MCALLEN, RGV – Two border congressmen have issued statements on the Fiscal Year 2019 funding agreement approved by overwhelming majorities in the House and Senate on Thursday.

Both U.S. Reps. Vicente Gonzalez, D-McAllen, and Filemon Vela, D-Brownsville, voted against the measure.

U.S. Rep. Filemon Vela

“I can tell you one thing – this deal does not feel like a victory for those who actually live on the U.S.-Mexico Border. Allowing 55 miles of physical barriers in the Rio Grande Valley is providing the President and his Administration their own caravan of influence over the power of the purse,” Gonzalez said.

Gonzalez said he would like to thank the House-Senate Conference Committee, which includes Congressman Henry Cuellar, for its efforts to protect the Santa Ana Wildlife Refuge, the National Butterfly Center, and Bentsen-Rio Grande Valley State Park. “These are just some of our region’s many sacred spaces.”

Gonzalez added that he is “disappointed” to see private property rights and perspectives of South Texas residents “discarded and disregarded.” He noted that he has personally visited with President Trump to promote border security alternatives and explain the safety – backed by FBI statistics – of communities like McAllen, Texas. 

U.S. Rep. Vicente Gonzalez

“This has yet to be acknowledged by him or his Administration. Therefore, I could not support this package,” Gonzalez said.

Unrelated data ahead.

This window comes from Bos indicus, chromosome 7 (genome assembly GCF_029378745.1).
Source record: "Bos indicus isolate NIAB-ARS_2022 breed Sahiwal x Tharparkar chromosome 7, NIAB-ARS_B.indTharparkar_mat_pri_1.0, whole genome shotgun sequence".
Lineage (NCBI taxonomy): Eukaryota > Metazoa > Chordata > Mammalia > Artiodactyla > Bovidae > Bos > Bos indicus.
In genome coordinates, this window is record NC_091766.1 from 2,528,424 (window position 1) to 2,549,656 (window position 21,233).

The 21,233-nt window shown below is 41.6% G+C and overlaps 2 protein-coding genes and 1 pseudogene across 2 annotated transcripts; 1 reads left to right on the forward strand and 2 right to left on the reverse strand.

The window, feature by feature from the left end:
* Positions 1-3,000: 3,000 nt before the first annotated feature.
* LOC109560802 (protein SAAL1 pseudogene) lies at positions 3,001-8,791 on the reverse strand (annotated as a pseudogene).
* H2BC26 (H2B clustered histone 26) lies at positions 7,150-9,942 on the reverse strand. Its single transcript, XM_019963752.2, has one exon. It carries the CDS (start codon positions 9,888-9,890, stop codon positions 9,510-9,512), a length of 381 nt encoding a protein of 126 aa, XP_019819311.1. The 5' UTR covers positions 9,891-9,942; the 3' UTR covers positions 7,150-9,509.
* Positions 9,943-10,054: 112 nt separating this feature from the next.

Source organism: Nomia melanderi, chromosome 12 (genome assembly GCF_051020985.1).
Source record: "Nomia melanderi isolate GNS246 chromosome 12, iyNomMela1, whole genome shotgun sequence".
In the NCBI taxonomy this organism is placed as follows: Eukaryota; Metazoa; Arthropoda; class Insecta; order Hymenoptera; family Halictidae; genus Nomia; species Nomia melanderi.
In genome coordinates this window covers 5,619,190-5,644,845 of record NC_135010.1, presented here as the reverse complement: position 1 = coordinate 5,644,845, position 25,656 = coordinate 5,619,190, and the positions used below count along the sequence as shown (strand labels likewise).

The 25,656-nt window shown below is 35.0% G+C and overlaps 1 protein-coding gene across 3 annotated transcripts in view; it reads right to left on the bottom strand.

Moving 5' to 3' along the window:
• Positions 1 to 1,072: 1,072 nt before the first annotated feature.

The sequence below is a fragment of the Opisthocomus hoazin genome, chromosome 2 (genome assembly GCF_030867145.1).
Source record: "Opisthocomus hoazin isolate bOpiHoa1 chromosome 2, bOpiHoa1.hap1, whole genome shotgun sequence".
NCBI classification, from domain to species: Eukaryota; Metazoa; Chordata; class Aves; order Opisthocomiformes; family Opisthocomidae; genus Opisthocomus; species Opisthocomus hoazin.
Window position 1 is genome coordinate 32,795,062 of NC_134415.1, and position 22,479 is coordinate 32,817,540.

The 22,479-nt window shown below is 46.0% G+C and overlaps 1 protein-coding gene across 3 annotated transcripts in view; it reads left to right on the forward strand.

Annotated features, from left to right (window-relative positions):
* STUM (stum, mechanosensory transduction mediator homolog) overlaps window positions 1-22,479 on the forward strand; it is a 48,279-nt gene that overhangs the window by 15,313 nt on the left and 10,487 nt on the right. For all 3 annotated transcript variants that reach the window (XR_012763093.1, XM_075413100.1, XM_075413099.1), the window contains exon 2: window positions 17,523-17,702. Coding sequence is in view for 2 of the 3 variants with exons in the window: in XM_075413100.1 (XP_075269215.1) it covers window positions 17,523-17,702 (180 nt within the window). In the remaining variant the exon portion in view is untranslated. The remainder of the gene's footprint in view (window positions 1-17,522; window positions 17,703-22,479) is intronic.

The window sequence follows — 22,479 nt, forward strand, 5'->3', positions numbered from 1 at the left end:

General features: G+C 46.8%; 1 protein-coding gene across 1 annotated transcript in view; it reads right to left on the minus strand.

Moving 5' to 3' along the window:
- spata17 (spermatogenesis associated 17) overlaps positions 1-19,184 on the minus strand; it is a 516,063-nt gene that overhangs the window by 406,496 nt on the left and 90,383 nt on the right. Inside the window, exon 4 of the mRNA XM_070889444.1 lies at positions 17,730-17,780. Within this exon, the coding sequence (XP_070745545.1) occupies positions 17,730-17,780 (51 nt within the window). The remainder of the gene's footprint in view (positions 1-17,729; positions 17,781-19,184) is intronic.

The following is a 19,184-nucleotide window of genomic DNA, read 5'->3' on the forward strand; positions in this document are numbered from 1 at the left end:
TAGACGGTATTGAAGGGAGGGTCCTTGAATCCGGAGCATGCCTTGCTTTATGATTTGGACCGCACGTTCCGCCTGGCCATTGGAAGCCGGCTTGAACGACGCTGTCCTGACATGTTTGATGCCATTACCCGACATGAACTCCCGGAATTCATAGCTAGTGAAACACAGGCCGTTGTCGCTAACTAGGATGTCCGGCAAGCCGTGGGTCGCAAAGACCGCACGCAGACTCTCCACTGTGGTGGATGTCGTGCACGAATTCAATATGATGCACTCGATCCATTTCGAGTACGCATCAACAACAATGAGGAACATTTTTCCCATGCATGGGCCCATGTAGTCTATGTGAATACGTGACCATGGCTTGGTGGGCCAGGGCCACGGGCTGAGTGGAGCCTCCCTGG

Vela said the Fiscal Year 2019 funding package “amounts to the third down payment on President Trump’s border wall.” He said that by passing the agreement, Congress will have provided this Administration with nearly $3.3 billion for its border wall scheme since FY17.

“Although I appreciate the effort to include language to exempt the Ocelot Coastal Corridor, the SpaceX launch site, and to continue the exemption for the Santa Ana National Wildlife Refuge, these exclusions are of small consolation to all of the parties who will be affected by the 55 miles in newly funded fencing,” Vela said.

“The trampling of private property rights, the destructive isolation of historic family cemetery sites, and the erosion of other environmentally precious and unprotected lands will have a long-term devastating impact on our border communities. The rest of our border communities are just as important as the presumably protected sites and also deserve to be protected. That is why I voted no on this package.”

Jamie Rappaport Clark, president and CEO of Defenders of Wildlife, said his group wanted to go on record as thanking Congressman Vela for his “tireless efforts” to protect a portion of the Lower Rio Grande Valley National Wildlife Refuge.

Clark said the Lower Rio Grande Valley National Wildlife Refuge is “vital” for the survival and recovery of endangered ocelots in the United States. 

“We continue to urge lawmakers to add protections for the entirety of the refuge which contains some of the most important and biodiverse habitat in the nation. Wall or barriers of any kind built on any part of the refuge would irreparably damage the landscape and would harm hundreds of species, including 15 protected under the Endangered Species Act,” Clark said.

Clark noted that Texas’ Lower Rio Grande Valley is home to more than 530 species of birds, 40 percent of North America’s butterfly species, 1,200 plant species and 17 threatened or endangered species, including ocelot and jaguarundi. American Forests has worked with the Lower Rio Grande Valley National Wildlife Refuge since 1997 to plant 1.5 million trees to connect fragmented habitat, creating a wildlife corridor for these and other species.